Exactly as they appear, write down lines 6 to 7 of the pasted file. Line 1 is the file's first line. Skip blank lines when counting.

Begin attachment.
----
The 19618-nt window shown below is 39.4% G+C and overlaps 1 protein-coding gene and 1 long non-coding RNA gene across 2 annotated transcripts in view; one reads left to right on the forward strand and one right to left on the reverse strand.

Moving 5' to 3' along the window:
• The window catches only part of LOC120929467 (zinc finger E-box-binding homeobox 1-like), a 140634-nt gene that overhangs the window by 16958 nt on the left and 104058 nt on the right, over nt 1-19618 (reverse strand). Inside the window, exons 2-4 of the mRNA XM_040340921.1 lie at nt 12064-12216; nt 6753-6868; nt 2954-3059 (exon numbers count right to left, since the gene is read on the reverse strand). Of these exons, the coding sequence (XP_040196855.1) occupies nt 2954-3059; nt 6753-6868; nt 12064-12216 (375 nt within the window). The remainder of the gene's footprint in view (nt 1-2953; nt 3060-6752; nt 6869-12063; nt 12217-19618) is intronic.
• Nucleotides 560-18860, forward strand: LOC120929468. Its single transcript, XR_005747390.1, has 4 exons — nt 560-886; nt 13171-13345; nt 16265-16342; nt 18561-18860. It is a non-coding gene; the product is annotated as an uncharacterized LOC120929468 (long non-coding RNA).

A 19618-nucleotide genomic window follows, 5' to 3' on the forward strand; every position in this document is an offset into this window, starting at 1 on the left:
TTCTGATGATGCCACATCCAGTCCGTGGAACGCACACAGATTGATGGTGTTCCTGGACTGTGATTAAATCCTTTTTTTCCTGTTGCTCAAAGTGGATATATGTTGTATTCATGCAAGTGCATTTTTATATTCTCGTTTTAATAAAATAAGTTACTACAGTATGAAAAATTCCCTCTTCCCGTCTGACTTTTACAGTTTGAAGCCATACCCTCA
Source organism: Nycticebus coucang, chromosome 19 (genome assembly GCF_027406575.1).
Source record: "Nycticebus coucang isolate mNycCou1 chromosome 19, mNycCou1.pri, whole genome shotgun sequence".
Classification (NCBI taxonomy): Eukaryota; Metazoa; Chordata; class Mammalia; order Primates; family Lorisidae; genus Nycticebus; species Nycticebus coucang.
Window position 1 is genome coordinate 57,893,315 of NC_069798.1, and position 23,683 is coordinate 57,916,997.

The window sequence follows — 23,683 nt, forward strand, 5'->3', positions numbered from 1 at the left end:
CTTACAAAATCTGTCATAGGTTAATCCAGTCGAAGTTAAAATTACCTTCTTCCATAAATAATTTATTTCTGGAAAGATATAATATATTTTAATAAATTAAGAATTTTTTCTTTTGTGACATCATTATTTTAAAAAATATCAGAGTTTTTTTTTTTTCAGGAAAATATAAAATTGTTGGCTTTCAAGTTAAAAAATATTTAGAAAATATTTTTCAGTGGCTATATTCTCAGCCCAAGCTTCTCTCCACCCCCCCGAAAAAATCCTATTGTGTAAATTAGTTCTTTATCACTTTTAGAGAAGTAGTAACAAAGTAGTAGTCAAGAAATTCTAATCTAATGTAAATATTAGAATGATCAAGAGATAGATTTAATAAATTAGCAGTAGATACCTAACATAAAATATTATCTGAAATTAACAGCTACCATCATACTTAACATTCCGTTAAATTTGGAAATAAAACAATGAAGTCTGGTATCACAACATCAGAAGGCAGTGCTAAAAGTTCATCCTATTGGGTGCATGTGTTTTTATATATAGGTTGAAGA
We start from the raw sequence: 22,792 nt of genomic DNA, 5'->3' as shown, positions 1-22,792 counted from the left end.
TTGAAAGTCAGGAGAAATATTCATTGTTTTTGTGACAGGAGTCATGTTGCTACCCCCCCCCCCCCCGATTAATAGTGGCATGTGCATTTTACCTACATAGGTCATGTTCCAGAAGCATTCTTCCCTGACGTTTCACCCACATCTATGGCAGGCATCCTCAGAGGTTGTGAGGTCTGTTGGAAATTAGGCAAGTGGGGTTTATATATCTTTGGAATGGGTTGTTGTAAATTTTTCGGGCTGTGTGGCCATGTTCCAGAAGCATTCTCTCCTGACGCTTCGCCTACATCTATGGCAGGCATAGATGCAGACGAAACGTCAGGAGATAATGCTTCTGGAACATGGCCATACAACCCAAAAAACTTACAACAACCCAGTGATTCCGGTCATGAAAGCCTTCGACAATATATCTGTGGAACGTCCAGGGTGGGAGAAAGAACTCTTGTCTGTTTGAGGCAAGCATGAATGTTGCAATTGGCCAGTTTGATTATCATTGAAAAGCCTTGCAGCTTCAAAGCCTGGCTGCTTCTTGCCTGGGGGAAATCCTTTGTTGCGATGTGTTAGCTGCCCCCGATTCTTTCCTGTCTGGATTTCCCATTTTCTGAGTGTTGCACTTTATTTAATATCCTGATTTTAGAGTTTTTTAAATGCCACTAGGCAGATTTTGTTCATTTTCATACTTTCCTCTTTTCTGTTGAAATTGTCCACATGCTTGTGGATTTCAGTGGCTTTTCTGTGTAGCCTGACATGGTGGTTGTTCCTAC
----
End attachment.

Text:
TTCTGATGATGCCACATCCAGTCCGTGGAACGCACACAGATTGATGGTGTTCCTGGACTGTGATTAAATCCTTTTTTTCCTGTTGCTCAAAGTGGATATATGTTGTATTCATGCAAGTGCATTTTTATATTCTCGTTTTAATAAAATAAGTTACTACAGTATGAAAAATTCCCTCTTCCCGTCTGACTTTTACAGTTTGAAGCCATACCCTCA
Source organism: Nycticebus coucang, chromosome 19 (genome assembly GCF_027406575.1).